When we experience negative experiences that have lasted for a very long time, feelings of despair can take over accompanied by the feeling that there is no possibility of change , regardless of personal circumstances or conditions.

“Life is made of suffering …” 

“What sense does it make to worry when I always find myself at the starting point”

“I always make the same mistakes”

“I will never learn” 

The sentences are many, the juice is always the same: the lack of hope. If many of us are skeptical and intolerant of the concept of hope, they are less skeptical of the concept of trust . Self-confidence, in particular: starting to conceive of oneself as effective, having confidence in one’s own personal value.

Unfortunately, many of us need to learn ABC.

The main difficulties to face

The list below is not exhaustive. The scenarios are as varied as the discomforts experienced, here are the most common in “existential” terms.

Confusion on the borders

The  boundaries can be defined as those limits that we set every time we relate to other people. Those limits that indicate to us what we consider acceptable and unacceptable in their behavior expressed by others towards us.

In a healthy parent-child relationship, the adult takes care of the child and the child learns to find stability and security in the relationship. The adult takes into account the needs of the child who is immediately treated as a person.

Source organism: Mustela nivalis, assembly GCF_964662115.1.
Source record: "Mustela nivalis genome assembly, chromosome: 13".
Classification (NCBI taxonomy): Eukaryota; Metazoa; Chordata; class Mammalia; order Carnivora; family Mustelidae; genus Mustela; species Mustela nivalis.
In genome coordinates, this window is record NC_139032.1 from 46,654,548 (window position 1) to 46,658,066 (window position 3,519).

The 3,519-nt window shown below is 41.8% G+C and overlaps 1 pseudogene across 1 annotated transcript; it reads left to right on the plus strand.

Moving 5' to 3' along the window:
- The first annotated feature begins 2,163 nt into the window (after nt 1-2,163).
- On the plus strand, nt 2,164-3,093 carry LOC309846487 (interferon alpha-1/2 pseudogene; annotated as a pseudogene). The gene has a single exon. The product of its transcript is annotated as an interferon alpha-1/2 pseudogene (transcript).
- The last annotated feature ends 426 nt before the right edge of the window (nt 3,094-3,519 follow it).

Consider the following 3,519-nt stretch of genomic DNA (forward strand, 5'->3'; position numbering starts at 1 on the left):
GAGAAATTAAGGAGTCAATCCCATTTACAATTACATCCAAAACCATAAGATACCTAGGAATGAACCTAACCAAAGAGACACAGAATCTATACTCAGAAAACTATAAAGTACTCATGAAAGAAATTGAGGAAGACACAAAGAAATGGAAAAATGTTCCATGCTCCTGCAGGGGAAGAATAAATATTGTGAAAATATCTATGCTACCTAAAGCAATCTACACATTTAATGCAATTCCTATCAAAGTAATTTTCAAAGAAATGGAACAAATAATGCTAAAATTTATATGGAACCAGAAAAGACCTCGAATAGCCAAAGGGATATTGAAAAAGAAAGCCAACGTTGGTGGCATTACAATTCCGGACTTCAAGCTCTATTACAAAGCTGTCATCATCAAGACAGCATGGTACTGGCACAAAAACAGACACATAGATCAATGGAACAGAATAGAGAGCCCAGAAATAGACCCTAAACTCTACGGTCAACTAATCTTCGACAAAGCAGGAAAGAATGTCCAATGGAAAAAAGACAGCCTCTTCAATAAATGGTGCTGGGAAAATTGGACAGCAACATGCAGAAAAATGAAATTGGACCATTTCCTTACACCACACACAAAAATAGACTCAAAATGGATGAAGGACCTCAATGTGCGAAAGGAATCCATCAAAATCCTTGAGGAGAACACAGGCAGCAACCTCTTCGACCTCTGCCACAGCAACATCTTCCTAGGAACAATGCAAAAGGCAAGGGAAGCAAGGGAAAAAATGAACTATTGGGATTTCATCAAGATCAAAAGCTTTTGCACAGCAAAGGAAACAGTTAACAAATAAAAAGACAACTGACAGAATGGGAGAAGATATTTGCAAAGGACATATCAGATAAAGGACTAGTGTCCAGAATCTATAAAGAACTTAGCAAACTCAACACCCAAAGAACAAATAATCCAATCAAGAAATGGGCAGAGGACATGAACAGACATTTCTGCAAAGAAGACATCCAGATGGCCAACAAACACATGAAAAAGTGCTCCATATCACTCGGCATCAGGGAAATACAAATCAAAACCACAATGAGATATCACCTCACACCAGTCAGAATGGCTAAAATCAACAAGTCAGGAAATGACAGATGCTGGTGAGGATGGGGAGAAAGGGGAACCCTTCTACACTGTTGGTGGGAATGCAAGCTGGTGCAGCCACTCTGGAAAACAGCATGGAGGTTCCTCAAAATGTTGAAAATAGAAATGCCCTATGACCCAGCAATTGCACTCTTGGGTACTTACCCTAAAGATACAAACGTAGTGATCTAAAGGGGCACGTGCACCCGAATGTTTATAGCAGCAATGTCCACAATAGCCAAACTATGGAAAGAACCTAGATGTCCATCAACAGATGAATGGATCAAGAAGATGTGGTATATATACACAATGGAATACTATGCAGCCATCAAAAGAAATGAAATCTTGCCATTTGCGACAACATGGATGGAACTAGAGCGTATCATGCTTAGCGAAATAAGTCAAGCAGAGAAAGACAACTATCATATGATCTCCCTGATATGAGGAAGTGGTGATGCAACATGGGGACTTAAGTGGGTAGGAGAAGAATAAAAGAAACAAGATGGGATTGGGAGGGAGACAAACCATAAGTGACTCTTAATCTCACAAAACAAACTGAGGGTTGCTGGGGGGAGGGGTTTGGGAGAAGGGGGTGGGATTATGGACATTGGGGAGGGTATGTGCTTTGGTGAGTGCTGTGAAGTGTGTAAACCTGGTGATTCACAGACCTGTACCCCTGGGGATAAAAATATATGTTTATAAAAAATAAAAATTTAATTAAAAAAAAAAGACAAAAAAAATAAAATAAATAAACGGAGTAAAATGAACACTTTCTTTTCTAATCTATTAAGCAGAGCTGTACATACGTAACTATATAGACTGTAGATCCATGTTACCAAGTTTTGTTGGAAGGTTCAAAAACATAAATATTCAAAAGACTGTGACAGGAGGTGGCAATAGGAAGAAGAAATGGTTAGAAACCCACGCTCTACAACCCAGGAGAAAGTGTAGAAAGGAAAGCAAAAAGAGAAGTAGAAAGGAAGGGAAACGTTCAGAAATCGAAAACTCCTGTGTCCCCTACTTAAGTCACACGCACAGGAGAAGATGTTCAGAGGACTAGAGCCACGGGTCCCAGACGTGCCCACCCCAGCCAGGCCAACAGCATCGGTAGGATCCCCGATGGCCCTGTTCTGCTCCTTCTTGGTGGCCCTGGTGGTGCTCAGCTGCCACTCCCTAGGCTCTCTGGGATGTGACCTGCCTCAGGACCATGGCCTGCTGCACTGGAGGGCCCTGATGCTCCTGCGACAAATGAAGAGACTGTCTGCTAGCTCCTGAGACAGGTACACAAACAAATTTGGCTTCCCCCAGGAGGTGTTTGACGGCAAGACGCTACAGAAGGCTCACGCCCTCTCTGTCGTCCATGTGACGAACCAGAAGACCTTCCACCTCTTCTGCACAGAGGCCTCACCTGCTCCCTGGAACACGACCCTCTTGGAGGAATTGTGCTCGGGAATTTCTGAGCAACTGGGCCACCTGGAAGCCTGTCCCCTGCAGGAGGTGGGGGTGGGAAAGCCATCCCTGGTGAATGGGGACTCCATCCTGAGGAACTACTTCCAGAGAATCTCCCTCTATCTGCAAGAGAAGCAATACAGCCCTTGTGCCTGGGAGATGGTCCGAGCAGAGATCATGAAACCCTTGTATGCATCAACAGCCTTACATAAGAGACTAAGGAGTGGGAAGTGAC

On the contrary, if the relationship is dysfunctional, the child will grow up without ever knowing that “comforting sense of security” but also with completely blurred and distorted boundaries between himself and the other. In dysfunctional families, the child is often the “object” by which adults try to satisfy their needs and expectations , without considering the authentic needs of the child.

The child learns to develop his self-esteem and his self on the ability to put the feelings and needs of others well above his own. A hierarchy is created where the child will remain permanently subordinate and the parent will feel entitled to intrude into the life of the child at his discretion.

Based on what has just been described, some of us find it difficult to delineate very specific boundaries for fear of being rejected and abandoned, for guilt, for difficulty saying no … Here is something to remember: our needs are as important as those of anyone else .  

Lack of sense of self

Children who grow up with the aim of meeting the emotional needs of the parent, as adults, will have many difficulties in recognizing their authentic needs and feelings.